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Microeconomics Review: Notes on Market Equilibrium & Taxes

Updated on December 9, 2011

This article is part of my review guide for Principles of Microeconomics. It is an organized version of concepts from notes I have taken during reading and lectures. It is not meant to be your first introduction to the topic, but instead, should be a clarification of things you are already familiar with. It is a REVIEW tool used to brush up before an exam.

Parts of the Basic Market Graph

Supply Curve: What producers are willing to produce at a given price. It has a positive (+) slope because as the price of what they produce increases, they want to make more of it to earn a larger amount of money.

Demand Curve: Consumer desire for a product at its price. It always has negative (-) slope because as the price of a product decrease, people will buy more of it.

Equilibrium: Where the two curves meet. This is the natural price and quantity that will be produced and consumed.

Calculating Equilibrium Price & Quantity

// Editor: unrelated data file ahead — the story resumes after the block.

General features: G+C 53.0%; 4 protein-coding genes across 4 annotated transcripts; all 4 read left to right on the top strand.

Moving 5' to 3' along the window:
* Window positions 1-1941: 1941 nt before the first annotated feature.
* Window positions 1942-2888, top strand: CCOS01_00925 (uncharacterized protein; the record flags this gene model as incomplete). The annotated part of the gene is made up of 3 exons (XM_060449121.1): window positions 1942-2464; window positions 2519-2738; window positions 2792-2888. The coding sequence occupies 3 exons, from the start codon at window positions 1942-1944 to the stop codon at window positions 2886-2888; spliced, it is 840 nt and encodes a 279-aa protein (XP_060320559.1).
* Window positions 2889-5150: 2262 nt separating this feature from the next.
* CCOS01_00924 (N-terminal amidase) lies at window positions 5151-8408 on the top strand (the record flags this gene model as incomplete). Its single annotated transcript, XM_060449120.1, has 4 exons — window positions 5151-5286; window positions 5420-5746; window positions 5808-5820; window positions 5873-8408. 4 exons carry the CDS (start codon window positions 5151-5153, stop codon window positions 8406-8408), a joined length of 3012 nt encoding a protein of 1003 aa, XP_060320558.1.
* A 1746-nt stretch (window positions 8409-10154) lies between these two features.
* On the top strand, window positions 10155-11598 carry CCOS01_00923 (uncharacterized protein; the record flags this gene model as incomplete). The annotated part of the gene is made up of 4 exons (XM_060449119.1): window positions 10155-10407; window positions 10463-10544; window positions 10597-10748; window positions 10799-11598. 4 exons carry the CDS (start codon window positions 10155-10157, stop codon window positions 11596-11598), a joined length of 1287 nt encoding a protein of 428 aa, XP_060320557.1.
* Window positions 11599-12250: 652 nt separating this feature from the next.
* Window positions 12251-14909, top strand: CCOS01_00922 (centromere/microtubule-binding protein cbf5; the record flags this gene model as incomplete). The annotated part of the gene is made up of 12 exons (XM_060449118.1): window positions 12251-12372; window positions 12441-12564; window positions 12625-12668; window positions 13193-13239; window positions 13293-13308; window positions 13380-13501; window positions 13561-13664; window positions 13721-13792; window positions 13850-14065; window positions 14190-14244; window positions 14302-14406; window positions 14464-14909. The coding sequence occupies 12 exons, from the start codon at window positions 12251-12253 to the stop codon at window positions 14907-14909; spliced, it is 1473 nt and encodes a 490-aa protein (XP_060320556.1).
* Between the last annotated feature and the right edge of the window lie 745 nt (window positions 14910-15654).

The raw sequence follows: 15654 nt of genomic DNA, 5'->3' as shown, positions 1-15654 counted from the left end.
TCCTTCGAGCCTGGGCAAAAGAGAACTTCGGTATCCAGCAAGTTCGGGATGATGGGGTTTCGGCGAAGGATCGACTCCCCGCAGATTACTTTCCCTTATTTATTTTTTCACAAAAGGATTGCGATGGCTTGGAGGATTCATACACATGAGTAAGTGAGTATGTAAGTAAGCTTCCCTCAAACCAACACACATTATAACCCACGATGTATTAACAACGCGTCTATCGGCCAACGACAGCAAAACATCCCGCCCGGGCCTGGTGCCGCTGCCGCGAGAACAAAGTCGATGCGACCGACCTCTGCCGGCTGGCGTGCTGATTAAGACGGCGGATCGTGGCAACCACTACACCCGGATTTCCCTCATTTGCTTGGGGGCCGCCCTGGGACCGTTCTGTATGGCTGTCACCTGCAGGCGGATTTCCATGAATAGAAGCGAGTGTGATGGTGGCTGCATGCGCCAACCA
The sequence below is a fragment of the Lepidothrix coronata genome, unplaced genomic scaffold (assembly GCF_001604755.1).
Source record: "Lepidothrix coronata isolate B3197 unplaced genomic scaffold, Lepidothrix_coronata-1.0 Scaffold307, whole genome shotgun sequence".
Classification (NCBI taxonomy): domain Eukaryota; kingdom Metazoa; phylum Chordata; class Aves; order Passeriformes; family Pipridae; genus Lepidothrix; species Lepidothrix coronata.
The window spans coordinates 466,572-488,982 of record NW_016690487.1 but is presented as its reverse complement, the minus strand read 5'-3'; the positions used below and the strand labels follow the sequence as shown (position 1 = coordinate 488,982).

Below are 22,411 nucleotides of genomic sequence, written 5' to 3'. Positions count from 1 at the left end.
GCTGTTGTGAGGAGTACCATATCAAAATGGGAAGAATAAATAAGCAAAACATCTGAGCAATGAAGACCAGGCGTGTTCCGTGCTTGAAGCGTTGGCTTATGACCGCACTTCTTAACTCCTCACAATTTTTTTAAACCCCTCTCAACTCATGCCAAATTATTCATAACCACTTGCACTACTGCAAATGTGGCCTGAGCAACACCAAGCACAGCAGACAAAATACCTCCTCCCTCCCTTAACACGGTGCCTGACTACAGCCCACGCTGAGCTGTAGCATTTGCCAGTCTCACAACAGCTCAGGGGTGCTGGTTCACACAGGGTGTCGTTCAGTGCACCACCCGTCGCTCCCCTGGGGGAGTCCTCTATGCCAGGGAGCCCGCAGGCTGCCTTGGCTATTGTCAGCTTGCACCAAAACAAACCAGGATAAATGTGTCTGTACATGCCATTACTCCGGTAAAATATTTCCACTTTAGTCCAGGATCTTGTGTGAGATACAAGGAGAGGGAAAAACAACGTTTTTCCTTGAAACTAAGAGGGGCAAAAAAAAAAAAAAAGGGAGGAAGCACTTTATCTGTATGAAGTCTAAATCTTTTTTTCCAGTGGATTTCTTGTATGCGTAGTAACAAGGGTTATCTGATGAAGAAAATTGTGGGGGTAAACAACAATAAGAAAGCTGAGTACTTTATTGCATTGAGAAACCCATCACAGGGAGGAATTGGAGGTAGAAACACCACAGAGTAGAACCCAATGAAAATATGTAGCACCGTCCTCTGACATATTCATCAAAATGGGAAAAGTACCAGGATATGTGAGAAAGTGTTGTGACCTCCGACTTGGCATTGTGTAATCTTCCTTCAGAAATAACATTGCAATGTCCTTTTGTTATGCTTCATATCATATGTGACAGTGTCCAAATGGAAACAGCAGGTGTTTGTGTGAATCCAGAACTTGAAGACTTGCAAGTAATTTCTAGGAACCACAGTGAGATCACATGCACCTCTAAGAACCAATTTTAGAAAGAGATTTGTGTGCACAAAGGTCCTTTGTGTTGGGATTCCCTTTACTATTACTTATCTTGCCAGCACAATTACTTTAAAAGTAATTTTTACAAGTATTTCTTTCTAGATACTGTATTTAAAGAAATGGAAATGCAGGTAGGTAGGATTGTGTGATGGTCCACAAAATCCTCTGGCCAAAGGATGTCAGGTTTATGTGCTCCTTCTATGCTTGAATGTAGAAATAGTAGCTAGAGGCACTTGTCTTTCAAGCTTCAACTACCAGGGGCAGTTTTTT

Calculating Equilibrium: To find where two curves/lines meet on a graph, you set their equations equal to each other.

Given: P = 24 - 2Q , P = 4Q (The first equation is the demand curve. We know because of the (-) slope.)

24 - 2Q = 4Q Find Quantity by setting them equal.

Q = 4

P = 4(4) Now find Price by substitution. It was easier to plug Q into the Supply Curve.

P = $16 =======> Equilibrium is 4 units produced, sold at $16 each.

Adding a Tax to the Equation

Using the Same numbers from the previous example, a $12 tax is added. From the government's perspective, it is easier to enforce a tax on a firm rather than on individual consumers. This is why you'll always add the tax to the Supply Curve.

Supply curve was P = 4Q, so with the tax it becomes P = 12 + 4Q

Find the Equilibrium with the tax:

24 - 2Q = 12 + 4Q

Q = 2

P = 12 + 4(2)

P = $20 =======> New Equilibrium is 2 units produced, sold at $20 each.

Government revenue is the quantity sold (2) multiplied by the tax amount of $12. So 2 x 12 = $24

Elasticity of the demand and supply curves determine who carries more of the tax burden. Lower elasticity means more burden.


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